Journal article

Rotavirus vaccination and intussusception - Science, surveillance, and safety: A review of evidence and recommendations for future research priorities in low and middle income countries

Catherine Yen, Kelly Healy, Jacqueline E Tate, Umesh D Parashar, Julie Bines, Kathleen Neuzil, Mathuram Santosham, A Duncan Steele



As of January 2016, 80 countries have introduced rotavirus vaccines into their national immunization programs. Many have documented significant declines in rotavirus-specific and all-cause diarrheal illnesses following vaccine introduction. Two globally licensed rotavirus vaccines have been associated with a low risk of intussusception in several studies. In July 2014, the Rotavirus Organization of Technical Allies Council convened a meeting of research and advocacy organizations, public health experts, funders, and vaccine manufacturers to discuss post-marketing intussusception surveillance and rotavirus vaccine impact data. Meeting objectives were to evaluate updated data, identify and pri..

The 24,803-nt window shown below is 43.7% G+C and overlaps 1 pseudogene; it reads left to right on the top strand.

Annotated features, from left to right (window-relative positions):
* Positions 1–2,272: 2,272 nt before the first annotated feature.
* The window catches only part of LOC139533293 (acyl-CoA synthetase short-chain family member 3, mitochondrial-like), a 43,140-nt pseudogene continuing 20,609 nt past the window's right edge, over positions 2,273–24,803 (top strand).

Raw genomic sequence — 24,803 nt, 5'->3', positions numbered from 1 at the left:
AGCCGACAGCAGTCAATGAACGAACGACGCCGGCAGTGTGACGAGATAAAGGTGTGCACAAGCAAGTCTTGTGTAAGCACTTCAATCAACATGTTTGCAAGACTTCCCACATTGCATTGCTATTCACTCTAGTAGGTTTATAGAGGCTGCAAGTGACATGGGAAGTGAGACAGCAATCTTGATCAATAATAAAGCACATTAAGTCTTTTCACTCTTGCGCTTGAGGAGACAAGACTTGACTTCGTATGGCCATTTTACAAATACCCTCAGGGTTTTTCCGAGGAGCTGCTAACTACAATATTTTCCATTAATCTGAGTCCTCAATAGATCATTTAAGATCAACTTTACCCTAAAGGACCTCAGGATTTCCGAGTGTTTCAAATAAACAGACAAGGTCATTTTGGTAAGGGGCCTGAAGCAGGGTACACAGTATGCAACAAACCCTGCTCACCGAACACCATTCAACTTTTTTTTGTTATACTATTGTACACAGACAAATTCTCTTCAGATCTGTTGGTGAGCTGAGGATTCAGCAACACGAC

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Funding Acknowledgements

We would like to thank all meeting participants, particularly the following individuals for their presentations and review of this report: Remon Abu-Elyazeed, Narendra K. Arora, Margaret E. Conner, Maria Elkin, Roger Glass, Michelle Goveia, Harry Greenberg, Jacob John, Hope Johnson, Marc Laforce, Margaret Rennels, Debora Sandiford, Molly Sauer, Mandeep Singh Dhingra, Trina Stout, Rose Weeks, Marietta Vazquez, and Melinda Wharton. Murdoch Childrens Research Institute is supported by a Victorian Government Operational Infrastructure Support Program.